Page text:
recipe courtesy of Jim Meehan
1.5 ounces Clear Creek Framboise (or other Framboise—the eau de vie, not the Belgian beer)
1 ounce Royal Tokaji 5 Puttonyos Red Label (or other 5 Puttonyos Tokaji)
1/2 ounce Pama Pomegranate Liqueur
3 drops Rose Flower Water
Stir ingredients in a cocktail shaker and strain into a chilled coupe glass. Garnish with a rose petal, particularly a peach-colored one if you can find it...
© Michelle Shih
It's the middle of winter and I don't feel like cooking—not even a warming soup or stew. My savior is the freezer. When I decided to make potpie last November with leftover Thanksgiving turkey, I doubled the recipe and prepared a second pie to store in the coffin freezer in my basement. Back in the fall, my husband also made half a dozen batches of pesto (just the basil, garlic and olive oil—no cheese or nuts, which we add when we're ready to use it) to freeze in little plastic containers like the ones pictured above. So this weekend, out came the pie for one dinner and a container of pesto—to toss with pasta, cubes of mozzarella and halved grape tomatoes—for another.
Here are some recipes that are made for freezing. And if you don't feel like making them just now, I don't blame you. Chicken Potpies
(You can make a big pie instead of individual ramekins and top with any pie crust recipe, like this one
.)Basil Pesto Chicken Chilaquiles
For all the Lost fanatics trying to decipher the “Last Supper”-like cast photo, we offer 15 fantastic tropical island-inspired dishes like a kale and sweet-potato soup inspired by Caribbean callaloo,, a spicy lobster-noodle salad (pictured) and a curry crab rundown.
Last week, my colleague Alessandra Bulow celebrated J.D. Salinger with a rye cocktail
, but after reading about Salinger in the New York Times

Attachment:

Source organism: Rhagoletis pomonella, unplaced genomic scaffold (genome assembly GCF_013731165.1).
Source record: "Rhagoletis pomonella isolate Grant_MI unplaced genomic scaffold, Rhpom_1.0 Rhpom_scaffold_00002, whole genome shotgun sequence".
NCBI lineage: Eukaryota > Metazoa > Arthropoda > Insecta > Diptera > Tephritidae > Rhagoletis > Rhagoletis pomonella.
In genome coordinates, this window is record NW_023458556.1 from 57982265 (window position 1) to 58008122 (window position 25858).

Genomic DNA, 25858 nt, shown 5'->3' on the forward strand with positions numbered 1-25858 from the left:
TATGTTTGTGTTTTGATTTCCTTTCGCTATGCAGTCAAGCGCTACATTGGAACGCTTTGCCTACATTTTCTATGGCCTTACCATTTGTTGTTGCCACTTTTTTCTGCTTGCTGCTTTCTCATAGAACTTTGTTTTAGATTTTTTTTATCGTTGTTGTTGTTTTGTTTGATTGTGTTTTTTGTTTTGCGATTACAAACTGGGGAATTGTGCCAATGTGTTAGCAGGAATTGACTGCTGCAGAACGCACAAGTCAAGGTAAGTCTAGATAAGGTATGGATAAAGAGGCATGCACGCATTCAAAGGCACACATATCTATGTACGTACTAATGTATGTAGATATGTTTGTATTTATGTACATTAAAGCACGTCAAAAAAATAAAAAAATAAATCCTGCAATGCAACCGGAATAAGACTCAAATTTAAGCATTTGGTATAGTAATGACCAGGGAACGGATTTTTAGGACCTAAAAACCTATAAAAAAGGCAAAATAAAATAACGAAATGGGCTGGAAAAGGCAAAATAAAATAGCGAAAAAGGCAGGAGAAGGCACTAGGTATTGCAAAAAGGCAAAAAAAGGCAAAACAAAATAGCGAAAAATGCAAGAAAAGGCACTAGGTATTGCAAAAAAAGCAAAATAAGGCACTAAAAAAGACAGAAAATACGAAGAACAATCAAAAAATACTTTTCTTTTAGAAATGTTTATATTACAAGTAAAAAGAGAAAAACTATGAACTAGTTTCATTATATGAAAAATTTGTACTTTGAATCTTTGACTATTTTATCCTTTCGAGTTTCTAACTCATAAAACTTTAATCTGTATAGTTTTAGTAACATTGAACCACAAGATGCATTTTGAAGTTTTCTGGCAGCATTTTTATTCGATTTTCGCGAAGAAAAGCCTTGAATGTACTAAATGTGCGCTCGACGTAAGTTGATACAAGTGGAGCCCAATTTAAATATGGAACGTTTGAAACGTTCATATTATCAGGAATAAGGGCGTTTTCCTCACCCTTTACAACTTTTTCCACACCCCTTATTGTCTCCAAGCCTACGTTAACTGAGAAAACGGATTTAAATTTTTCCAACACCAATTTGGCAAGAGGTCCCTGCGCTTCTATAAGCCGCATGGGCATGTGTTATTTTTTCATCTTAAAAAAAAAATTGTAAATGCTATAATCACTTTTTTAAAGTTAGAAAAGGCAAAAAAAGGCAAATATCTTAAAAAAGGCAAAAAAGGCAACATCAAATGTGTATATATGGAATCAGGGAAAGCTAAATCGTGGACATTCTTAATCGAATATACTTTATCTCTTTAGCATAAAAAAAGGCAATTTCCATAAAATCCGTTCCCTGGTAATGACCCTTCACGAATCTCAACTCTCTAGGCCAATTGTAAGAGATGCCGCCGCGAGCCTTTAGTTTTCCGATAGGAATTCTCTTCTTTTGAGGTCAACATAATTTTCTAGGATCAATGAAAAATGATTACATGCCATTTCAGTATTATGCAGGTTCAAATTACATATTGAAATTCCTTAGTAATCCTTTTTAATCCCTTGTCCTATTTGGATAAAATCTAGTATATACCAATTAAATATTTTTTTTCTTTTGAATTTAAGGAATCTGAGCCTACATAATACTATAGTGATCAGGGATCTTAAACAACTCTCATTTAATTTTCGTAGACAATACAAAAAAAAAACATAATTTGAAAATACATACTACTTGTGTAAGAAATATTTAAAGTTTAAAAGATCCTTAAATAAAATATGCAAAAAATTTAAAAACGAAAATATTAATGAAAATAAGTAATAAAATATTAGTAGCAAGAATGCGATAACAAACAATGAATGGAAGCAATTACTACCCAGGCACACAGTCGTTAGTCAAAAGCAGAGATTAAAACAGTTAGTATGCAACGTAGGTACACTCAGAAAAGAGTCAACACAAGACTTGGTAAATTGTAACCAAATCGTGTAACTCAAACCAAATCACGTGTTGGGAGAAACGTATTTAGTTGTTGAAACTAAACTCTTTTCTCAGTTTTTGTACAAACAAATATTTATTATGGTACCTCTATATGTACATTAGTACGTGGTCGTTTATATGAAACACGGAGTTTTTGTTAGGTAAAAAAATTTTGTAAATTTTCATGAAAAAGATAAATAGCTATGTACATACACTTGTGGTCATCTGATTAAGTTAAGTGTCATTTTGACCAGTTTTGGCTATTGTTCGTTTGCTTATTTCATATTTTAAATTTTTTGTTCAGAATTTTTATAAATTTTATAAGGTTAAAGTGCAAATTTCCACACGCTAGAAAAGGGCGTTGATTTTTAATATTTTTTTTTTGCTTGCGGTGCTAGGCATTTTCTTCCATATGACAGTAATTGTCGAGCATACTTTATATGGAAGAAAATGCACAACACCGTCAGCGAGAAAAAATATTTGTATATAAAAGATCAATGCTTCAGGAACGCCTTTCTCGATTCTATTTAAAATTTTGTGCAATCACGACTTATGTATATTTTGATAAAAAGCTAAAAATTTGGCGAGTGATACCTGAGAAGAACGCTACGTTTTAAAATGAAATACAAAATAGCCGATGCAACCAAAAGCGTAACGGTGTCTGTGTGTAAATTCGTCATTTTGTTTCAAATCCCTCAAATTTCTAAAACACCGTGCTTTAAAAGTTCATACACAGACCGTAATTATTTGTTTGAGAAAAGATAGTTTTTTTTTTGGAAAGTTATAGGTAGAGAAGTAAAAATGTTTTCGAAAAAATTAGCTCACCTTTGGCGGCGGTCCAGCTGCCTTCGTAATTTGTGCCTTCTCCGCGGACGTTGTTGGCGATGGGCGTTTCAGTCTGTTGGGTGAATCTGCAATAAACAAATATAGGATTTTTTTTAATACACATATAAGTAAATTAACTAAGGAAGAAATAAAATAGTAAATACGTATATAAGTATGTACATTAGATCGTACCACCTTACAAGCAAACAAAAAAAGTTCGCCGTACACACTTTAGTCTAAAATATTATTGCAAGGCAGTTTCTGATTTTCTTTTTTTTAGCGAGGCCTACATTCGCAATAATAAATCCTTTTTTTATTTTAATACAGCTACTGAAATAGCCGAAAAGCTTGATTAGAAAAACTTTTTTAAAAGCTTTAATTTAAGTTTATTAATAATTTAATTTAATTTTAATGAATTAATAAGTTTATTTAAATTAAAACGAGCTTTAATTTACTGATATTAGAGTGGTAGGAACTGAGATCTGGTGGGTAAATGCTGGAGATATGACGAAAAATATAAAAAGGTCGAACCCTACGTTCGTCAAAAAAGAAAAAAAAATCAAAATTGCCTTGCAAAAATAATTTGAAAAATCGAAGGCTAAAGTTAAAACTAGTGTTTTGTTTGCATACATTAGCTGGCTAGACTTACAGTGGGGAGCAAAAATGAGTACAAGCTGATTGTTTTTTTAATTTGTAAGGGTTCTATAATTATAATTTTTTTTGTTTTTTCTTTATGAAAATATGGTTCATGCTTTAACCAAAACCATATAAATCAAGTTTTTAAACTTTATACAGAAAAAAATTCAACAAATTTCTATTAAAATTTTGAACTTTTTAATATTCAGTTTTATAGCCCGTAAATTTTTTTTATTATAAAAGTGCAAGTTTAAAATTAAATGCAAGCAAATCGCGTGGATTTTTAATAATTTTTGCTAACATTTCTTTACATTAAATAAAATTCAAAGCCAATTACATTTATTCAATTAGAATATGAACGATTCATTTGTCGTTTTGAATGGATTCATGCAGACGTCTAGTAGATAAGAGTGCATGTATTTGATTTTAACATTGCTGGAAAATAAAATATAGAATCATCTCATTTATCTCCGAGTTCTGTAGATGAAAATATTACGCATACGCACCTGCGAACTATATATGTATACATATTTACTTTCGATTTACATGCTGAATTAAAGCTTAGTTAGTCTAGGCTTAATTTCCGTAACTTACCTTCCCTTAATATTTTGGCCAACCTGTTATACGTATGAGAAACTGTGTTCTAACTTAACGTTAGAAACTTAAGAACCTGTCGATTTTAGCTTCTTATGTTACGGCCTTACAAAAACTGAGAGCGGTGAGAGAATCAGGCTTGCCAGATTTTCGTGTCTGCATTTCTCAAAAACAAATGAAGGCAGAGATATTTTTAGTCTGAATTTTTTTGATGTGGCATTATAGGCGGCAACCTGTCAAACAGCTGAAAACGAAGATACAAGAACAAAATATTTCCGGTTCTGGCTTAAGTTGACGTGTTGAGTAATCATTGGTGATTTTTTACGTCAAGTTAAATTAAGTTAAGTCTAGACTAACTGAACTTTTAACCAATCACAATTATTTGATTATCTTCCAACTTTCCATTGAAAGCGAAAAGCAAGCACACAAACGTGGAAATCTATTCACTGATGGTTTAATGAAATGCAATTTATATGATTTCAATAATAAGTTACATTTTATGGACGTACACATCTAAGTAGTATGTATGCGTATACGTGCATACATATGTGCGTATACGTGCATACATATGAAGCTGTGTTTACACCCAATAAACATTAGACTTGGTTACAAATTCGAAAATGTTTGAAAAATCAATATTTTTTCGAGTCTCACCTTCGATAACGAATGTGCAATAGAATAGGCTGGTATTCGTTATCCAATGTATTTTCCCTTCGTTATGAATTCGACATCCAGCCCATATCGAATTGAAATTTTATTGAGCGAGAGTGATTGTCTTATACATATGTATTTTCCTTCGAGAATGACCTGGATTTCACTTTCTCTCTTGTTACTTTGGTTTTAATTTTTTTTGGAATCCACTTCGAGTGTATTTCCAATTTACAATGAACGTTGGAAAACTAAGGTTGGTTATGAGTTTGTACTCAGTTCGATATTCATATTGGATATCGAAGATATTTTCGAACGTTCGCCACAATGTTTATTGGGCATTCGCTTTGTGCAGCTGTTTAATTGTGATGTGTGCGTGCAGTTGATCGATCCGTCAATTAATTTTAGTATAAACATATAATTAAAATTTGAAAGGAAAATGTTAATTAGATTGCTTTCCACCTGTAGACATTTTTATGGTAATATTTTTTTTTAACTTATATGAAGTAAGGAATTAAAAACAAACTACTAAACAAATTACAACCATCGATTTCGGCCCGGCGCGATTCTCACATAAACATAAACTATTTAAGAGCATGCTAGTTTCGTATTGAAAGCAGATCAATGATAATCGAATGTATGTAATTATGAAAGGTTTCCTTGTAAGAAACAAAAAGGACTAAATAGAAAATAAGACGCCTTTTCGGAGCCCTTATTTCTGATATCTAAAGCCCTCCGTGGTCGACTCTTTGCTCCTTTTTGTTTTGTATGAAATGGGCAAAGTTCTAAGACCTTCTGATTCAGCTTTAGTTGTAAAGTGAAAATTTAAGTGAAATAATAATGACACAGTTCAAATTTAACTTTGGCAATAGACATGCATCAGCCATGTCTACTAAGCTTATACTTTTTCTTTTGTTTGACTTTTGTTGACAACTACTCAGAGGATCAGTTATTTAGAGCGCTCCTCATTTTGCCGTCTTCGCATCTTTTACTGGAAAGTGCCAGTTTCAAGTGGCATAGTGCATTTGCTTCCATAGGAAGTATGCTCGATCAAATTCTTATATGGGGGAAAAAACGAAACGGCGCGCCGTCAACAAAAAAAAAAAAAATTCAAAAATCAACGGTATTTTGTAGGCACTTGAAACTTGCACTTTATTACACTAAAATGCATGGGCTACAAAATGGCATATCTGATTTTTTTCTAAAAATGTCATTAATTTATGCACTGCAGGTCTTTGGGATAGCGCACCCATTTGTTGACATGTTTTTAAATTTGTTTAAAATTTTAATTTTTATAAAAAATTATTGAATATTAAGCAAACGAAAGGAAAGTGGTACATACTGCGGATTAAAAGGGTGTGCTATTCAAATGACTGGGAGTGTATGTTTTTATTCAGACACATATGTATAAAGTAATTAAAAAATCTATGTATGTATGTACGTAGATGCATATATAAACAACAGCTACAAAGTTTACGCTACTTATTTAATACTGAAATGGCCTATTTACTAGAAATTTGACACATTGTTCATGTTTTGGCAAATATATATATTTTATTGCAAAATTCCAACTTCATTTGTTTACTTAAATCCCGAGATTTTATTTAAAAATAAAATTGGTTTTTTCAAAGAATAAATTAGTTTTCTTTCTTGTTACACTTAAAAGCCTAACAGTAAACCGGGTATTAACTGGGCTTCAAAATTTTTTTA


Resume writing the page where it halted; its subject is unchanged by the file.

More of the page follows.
yesterday, I feel inspired to honor his memory a different way. While much has already been made of Salinger, the literary-lion-in-hiding, I was charmed to find that his neighbors in Cornish, New Hampshire (pop. 1,700) had known a different sort of man—one who regularly attended $12 roast beef church suppers, making sure to sit near the pies. To pay tribute to Salinger, the New Hampshire "towns-person," here are 12 fantastic roasts
, including horseradish-crusted roast beef
(pictured) and 15 terrific pies and tarts
, like a double-crust apple pie
© Alessandra Bulow
Rye House Punch at Rye House in NYC
In a tribute to J.D. Salinger
, the famously reclusive author of The Catcher in the Rye
, who passed away this week, my colleague Kristin Donnelly
and I raised a glass to him last night at Rye House
, a new cocktail bar in New York City’s Flatiron District. We especially liked the citrusy but not too sweet Rye House Punch (made with chai-infused Rittenhouse Rye, Batavia Arrack, lemon, grapefruit and Angostura bitters, pictured) as well as the flaky pork belly and smoked Gouda-filled empanadas.
Here, a few rye-based cocktails to toast the author’s life and literary works:Carra-Ryed AwayManhattanSilver Lining
As Julia Moskin reports in this week’s New York Times Dining section, many yoga traditionalists are not pleased with all the eating and drinking now happening at yoga studios around the country. While austerity is at the core of many traditional yoga practices, personally I’m hungry after a 90-minute Bikram yoga session in a 110 degree room (even if it smells like stinky, sweaty feet).
Here, some fantastic recipes from my favorite chef-yogi (and an F&W Best New Chef 2009), Jeremy Fox from Napa Valley’s Ubuntu restaurant and yoga studio:
Carrot Macaroni and Cheese (pictured)
Lemony Quinoa Salad with Shaved Vegetables
Broccoli à la Catalan